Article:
Friday, June 6, 2014

MO Transpo Tax Part 1: Rural Road Politics

MSR "farm-to-market" road in Nodaway County, Missouri (2012)
Part 1 of 3

In order to understand the politics of the proposed Missouri 10-year transportation 0.75% sales tax (Amendment 7), start at the Missouri Supplemental Route. This is the MoDOT-maintained system of single and double-lettered roads (i.e. "A" or "BB") that you drive on mostly in rural Missouri. The MSR system of roads is "within 2 miles of more than 95% of all [rural Missouri] farm houses, schools, churches, cemeteries and stores." Many-to-most of the roads in the MSR system could be called "farm-to-market" roads.

Since 2011 when, due to budget cuts, MoDOT commenced its "5 year plan" of cuts of maintenance facilities and workers, the MSR system roads have degraded and continue to degrade. (Ask anybody who uses the MSR system in rural Missouri, and they'll confirm it. I've noticed it.) Depending on who you believe, the degradation of the MSR road system is either the natural result of MoDOT's dramatically-reduced budget, capital and labor capacity ... or a manufactured crisis in service of "Big Concrete." (Consider me insufficiently informed as to causation and therefore agnostic.)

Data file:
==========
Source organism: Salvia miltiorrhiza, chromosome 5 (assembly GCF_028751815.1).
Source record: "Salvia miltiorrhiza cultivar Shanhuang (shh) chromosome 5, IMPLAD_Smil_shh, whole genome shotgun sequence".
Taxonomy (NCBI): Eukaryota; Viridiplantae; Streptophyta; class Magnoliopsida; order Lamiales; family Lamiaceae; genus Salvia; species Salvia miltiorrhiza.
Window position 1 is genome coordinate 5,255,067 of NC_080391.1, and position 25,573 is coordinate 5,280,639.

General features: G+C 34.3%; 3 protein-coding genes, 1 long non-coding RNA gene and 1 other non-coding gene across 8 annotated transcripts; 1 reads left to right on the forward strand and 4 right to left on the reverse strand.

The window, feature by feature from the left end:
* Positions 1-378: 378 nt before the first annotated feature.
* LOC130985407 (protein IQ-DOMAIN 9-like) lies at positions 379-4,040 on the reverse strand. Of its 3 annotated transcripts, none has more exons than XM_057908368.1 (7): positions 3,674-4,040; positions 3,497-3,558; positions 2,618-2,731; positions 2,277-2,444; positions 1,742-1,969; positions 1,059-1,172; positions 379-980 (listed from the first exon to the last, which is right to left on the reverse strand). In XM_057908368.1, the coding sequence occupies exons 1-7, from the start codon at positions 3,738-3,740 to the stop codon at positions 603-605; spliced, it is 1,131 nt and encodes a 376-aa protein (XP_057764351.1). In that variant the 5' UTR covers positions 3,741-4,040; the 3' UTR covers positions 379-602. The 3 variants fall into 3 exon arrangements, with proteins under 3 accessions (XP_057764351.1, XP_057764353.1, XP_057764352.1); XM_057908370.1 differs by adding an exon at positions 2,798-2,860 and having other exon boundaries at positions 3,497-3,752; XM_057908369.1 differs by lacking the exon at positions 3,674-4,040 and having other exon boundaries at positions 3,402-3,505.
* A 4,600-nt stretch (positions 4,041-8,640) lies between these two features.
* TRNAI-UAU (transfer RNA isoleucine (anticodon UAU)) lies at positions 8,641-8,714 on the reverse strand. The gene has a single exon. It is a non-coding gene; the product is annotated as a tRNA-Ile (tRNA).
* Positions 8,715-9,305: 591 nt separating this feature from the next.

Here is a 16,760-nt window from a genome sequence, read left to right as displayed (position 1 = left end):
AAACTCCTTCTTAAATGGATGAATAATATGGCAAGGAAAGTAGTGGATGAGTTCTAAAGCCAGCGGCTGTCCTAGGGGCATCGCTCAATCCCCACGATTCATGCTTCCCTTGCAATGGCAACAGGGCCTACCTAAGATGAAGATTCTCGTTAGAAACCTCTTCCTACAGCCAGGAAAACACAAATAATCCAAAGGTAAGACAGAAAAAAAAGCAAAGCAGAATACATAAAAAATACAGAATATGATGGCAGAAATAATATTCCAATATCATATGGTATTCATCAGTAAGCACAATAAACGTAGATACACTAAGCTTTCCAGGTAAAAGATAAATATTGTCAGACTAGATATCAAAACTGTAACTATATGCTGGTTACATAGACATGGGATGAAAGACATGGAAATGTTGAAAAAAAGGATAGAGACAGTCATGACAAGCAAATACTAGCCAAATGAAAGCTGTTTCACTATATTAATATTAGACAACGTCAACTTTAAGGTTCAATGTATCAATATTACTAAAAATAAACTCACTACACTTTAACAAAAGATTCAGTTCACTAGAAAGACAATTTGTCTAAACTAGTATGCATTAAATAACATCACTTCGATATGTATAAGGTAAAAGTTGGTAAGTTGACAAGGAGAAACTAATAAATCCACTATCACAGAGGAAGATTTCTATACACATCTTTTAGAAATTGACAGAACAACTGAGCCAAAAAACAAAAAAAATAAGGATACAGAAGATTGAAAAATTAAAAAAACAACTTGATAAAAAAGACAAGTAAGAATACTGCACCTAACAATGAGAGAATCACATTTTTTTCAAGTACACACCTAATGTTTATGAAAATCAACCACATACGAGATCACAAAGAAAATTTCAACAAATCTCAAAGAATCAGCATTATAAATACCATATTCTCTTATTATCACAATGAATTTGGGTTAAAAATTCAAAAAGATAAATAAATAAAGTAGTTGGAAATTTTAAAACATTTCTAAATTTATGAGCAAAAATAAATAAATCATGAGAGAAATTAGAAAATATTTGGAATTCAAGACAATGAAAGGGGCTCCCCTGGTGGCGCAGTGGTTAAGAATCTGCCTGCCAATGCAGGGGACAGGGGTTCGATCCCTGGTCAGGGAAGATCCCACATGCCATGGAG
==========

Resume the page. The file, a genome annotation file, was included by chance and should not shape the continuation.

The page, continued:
Manufactured or not, it's pretty bad right now (and appearing only to get worse) for communities that depend on the MSR system. At the same time, the communities that the MSR system serve are communities where a fuel tax would hit much harder economically than would a sales tax. By communities, I mean to include not only ordinary people but also the agricultural & ranching industry.

Both this time and the last time (when the transportation sales tax measure failed to move out of the legislature and onto the ballot), rural-based interests (i.e. Missouri Farm Bureau) and rural-based legislators (i.e. Hinson in the House and Kehoe in the Senate) have initiated the drive for a transportation sales tax. Any tax is tough, but a sales tax is least tough on rural Missouri's people and industry when a fuel tax is the alternative. It's both a pocketbook issue and a bottom line issue.

And the MSR roads are bad and getting worse ...   

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